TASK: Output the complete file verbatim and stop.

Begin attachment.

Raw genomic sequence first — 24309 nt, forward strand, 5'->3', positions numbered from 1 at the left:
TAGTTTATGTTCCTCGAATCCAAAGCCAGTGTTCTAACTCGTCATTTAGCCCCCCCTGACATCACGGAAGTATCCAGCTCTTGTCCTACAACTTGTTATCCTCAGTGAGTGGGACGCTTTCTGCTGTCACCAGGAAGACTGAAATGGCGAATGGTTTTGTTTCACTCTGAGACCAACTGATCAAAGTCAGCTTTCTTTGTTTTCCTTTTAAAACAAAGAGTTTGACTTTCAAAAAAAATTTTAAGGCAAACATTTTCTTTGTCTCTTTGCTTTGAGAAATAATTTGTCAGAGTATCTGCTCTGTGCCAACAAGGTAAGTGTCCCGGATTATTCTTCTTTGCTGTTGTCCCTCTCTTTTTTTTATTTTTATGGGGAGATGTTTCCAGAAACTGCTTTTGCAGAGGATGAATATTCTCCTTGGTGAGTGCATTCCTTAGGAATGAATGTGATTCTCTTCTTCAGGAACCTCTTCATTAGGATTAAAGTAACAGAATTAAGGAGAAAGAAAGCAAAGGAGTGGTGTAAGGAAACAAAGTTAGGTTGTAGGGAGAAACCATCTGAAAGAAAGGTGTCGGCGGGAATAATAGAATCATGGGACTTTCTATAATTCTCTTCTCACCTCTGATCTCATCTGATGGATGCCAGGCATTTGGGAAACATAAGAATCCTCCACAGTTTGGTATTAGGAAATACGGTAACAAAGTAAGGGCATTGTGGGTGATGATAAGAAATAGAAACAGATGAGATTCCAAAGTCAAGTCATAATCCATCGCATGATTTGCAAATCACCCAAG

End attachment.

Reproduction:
Raw genomic sequence first — 24309 nt, forward strand, 5'->3', positions numbered from 1 at the left:
TAGTTTATGTTCCTCGAATCCAAAGCCAGTGTTCTAACTCGTCATTTAGCCCCCCCTGACATCACGGAAGTATCCAGCTCTTGTCCTACAACTTGTTATCCTCAGTGAGTGGGACGCTTTCTGCTGTCACCAGGAAGACTGAAATGGCGAATGGTTTTGTTTCACTCTGAGACCAACTGATCAAAGTCAGCTTTCTTTGTTTTCCTTTTAAAACAAAGAGTTTGACTTTCAAAAAAAATTTTAAGGCAAACATTTTCTTTGTCTCTTTGCTTTGAGAAATAATTTGTCAGAGTATCTGCTCTGTGCCAACAAGGTAAGTGTCCCGGATTATTCTTCTTTGCTGTTGTCCCTCTCTTTTTTTTATTTTTATGGGGAGATGTTTCCAGAAACTGCTTTTGCAGAGGATGAATATTCTCCTTGGTGAGTGCATTCCTTAGGAATGAATGTGATTCTCTTCTTCAGGAACCTCTTCATTAGGATTAAAGTAACAGAATTAAGGAGAAAGAAAGCAAAGGAGTGGTGTAAGGAAACAAAGTTAGGTTGTAGGGAGAAACCATCTGAAAGAAAGGTGTCGGCGGGAATAATAGAATCATGGGACTTTCTATAATTCTCTTCTCACCTCTGATCTCATCTGATGGATGCCAGGCATTTGGGAAACATAAGAATCCTCCACAGTTTGGTATTAGGAAATACGGTAACAAAGTAAGGGCATTGTGGGTGATGATAAGAAATAGAAACAGATGAGATTCCAAAGTCAAGTCATAATCCATCGCATGATTTGCAAATCACCCAAG